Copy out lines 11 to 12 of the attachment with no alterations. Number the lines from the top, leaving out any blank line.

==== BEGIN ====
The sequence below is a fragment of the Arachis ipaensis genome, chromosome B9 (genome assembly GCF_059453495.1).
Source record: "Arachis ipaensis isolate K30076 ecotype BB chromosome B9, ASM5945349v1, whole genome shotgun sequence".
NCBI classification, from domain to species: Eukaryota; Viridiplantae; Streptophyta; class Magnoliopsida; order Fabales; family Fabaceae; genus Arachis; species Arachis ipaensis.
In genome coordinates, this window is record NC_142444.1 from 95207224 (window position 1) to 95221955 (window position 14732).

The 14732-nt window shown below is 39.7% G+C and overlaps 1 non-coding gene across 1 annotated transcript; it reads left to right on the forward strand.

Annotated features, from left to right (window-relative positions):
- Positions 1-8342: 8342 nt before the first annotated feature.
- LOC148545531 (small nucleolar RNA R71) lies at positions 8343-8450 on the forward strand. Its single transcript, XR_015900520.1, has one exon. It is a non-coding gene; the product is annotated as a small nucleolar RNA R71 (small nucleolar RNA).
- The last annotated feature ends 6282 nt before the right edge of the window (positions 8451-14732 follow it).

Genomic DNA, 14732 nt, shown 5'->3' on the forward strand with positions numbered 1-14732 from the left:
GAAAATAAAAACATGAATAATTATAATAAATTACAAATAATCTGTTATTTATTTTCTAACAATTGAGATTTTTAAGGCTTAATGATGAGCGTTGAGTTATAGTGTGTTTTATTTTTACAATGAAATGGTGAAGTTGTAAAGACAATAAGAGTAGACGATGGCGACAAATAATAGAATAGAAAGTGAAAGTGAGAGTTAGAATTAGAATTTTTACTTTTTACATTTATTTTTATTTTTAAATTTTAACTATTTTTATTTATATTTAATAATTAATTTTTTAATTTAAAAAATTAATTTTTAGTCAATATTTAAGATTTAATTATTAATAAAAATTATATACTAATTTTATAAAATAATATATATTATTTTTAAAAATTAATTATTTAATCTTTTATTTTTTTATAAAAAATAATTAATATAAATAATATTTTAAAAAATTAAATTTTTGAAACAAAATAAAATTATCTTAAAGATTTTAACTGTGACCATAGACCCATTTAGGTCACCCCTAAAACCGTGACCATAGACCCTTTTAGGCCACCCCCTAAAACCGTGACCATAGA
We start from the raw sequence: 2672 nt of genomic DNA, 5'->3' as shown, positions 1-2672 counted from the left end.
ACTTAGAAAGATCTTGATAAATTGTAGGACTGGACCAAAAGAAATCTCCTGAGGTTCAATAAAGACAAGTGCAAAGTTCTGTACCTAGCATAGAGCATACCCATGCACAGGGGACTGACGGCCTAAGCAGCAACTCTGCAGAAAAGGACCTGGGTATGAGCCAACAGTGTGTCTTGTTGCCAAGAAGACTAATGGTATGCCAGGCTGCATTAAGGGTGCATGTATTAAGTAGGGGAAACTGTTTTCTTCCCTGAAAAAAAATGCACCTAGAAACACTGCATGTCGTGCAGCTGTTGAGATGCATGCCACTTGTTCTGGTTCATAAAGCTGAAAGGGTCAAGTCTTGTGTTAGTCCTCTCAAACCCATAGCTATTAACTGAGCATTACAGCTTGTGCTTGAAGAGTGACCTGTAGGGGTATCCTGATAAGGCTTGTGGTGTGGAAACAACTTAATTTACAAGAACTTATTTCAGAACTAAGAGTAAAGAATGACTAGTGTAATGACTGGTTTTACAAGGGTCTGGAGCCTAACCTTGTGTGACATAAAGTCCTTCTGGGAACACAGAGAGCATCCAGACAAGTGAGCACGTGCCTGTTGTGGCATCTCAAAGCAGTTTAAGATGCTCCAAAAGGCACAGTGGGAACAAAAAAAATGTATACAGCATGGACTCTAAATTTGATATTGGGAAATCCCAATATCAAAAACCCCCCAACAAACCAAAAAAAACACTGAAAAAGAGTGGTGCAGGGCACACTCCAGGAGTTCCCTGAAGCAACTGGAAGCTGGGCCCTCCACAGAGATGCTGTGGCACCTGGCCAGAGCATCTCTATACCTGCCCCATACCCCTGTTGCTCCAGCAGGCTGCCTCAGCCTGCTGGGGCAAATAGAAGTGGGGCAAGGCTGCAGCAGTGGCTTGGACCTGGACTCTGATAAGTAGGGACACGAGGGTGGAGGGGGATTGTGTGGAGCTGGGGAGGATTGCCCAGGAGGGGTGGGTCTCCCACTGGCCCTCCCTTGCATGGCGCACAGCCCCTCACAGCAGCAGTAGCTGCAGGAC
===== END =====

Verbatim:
GAAAATAAAAACATGAATAATTATAATAAATTACAAATAATCTGTTATTTATTTTCTAACAATTGAGATTTTTAAGGCTTAATGATGAGCGTTGAGTTATAGTGTGTTTTATTTTTACAATGAAATGGTGAAGTTGTAAAGACAATAAGAGTAGACGATGGCGACAAATAATAGAATAGAAAGTGAAAGTGAGAGTTAGAATTAGAATTTTTACTTTTTACATTTATTTTTATTTTTAAATTTTAACTATTTTTATTTATATTTAATAATTAATTTTTTAATTTAAAAAATTAATTTTTAGTCAATATTTAAGATTTAATTATTAATAAAAATTATATACTAATTTTATAAAATAATATATATTATTTTTAAAAATTAATTATTTAATCTTTTATTTTTTTATAAAAAATAATTAATATAAATAATATTTTAAAAAATTAAATTTTTGAAACAAAATAAAATTATCTTAAAGATTTTAACTGTGACCATAGACCCATTTAGGTCACCCCTAAAACCGTGACCATAGACCCTTTTAGGCCACCCCCTAAAACCGTGACCATAGA
We start from the raw sequence: 2672 nt of genomic DNA, 5'->3' as shown, positions 1-2672 counted from the left end.